Legislators are divided over many of  Gov. Sam Brownback's proposals to close a shortfall in the Kansas budget by summer.

That could be because the state has no good options, just ones that are "less painful."

The job of closing the hole became a little easier this week when the Department of Revenue reported Kansas collected $24 million more in taxes than anticipated in January. It was the third straight month of better-than-expected tax collections. That is good news. 

However, revenue still does not match expenditures. The current hole is about $320 million. Brownback's proposals to close it include scaling back contributions to public employees' pensions (something the state will have to pay later) and liquidating a state investment portfolio so that the funds can back an internal government loan over seven years.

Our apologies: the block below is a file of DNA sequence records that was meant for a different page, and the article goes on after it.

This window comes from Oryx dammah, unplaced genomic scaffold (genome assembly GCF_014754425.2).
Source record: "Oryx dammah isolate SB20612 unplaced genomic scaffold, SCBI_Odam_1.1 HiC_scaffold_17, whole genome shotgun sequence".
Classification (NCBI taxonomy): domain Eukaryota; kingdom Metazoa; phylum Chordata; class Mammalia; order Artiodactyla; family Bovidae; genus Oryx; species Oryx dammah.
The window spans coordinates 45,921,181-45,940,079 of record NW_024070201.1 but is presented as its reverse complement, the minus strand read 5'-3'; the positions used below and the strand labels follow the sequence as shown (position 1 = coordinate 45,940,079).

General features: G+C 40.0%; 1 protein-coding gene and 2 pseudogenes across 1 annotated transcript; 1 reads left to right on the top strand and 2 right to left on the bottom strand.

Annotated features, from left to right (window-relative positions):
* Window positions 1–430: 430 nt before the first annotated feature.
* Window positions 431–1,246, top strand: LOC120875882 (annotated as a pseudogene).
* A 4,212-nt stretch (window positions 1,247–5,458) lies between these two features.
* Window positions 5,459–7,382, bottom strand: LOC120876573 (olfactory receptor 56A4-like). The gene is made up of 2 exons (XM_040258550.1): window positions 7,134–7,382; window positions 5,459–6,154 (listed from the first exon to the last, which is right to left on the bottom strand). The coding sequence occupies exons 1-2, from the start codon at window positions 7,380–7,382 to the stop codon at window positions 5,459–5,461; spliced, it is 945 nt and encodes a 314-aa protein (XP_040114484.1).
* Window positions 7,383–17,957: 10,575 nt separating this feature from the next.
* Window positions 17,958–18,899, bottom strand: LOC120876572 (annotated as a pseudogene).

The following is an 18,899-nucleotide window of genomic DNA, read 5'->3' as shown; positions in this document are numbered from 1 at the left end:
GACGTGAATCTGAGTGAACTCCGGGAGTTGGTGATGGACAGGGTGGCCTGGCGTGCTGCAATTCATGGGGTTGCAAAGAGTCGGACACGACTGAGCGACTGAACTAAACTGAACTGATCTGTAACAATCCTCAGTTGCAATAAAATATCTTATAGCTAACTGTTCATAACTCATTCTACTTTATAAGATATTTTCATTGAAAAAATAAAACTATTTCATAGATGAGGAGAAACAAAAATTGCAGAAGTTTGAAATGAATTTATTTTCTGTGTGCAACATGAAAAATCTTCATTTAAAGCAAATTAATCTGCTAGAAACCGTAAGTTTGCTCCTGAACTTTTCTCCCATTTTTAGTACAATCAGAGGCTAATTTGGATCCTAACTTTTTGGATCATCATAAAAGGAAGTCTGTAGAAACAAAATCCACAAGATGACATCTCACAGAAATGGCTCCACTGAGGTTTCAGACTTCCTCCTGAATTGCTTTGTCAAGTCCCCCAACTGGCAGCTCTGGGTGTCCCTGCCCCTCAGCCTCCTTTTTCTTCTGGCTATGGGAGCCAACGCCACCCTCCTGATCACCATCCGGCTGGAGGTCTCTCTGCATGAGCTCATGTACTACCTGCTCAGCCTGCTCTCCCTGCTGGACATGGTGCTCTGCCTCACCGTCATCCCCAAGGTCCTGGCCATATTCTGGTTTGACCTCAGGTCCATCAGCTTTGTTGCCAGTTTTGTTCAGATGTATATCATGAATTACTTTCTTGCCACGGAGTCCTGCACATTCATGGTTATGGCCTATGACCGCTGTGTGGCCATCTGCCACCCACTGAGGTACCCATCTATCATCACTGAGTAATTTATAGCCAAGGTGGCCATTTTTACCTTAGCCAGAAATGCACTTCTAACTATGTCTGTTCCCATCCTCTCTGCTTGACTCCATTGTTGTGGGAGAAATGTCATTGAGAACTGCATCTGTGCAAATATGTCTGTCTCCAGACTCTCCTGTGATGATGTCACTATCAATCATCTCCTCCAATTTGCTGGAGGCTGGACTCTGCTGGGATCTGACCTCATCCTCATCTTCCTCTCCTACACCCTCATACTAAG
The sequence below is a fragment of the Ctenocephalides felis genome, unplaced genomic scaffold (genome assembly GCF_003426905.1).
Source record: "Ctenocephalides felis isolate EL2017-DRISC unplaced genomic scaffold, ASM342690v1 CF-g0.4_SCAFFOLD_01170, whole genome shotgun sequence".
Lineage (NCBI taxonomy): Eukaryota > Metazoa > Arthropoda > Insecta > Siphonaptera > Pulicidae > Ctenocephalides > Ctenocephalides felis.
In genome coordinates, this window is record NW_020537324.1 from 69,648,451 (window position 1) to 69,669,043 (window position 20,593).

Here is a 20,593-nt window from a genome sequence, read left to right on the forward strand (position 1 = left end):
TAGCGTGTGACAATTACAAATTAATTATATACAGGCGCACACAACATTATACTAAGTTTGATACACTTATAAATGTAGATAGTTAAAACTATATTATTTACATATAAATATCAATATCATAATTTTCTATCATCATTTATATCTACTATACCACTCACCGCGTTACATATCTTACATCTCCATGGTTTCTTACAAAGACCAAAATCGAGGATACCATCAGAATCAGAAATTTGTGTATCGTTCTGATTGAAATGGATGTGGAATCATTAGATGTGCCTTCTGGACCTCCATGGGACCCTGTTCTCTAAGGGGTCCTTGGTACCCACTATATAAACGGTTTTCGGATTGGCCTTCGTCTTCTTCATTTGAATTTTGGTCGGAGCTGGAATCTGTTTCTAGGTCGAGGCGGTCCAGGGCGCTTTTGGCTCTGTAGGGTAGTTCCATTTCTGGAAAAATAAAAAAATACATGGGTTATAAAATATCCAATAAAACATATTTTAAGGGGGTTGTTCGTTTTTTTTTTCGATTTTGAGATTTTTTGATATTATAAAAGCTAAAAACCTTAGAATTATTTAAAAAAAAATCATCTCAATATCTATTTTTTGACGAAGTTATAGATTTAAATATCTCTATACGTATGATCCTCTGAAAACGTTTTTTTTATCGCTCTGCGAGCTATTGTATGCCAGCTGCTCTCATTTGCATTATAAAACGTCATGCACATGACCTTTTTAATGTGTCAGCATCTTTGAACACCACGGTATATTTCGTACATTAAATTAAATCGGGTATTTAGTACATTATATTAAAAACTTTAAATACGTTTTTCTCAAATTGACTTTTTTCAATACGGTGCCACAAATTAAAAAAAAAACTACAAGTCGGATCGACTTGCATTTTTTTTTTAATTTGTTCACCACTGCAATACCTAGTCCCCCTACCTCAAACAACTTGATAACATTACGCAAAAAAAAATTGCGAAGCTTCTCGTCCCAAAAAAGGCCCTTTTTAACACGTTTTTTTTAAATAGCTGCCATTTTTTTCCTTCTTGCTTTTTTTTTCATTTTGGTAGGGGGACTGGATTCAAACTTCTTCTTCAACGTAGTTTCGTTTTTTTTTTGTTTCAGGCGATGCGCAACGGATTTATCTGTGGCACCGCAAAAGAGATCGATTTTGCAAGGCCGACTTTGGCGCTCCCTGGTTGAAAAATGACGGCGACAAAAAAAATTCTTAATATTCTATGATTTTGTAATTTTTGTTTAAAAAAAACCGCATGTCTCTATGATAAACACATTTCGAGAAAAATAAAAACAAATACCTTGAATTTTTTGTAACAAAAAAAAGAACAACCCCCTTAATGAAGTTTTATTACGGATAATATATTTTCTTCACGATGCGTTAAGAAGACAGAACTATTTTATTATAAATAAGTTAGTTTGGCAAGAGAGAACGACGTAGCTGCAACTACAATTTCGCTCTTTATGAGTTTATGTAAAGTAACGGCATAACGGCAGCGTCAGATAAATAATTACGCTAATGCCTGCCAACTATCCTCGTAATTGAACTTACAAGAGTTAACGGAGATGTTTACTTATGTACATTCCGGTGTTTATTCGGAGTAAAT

Approving the governor's proposals would allow legislators to avoid immediate cuts in aid to public schools (estimated at as much as $1.4 million for USD 373) or other spending.

"I don't like any of it," Republican Sen. Dan Kerschen of Garden Plain told the Associated Press. 

We don't like any of it, either. It is clear the state has run out of good choices. 

The shortfall in the current budget is part of projected gaps in spending for existing programs totaling nearly $1.1 billion through June 2019. The state has struggled to balance its budget since Republican lawmakers slashed personal income taxes in 2012 and 2013 at Brownback's urging — and did not slash spending in similar amounts. They placed a big bet on the trickle-down theory. It would appear they lost — or more accurately tax payers and residents lost.

There are no easy answers to the problem. It will require pain. That pain may be rolling back those tax breaks combined with painful cuts to services Kansans both expect to have offered and love. 

— Kansan Editorial Board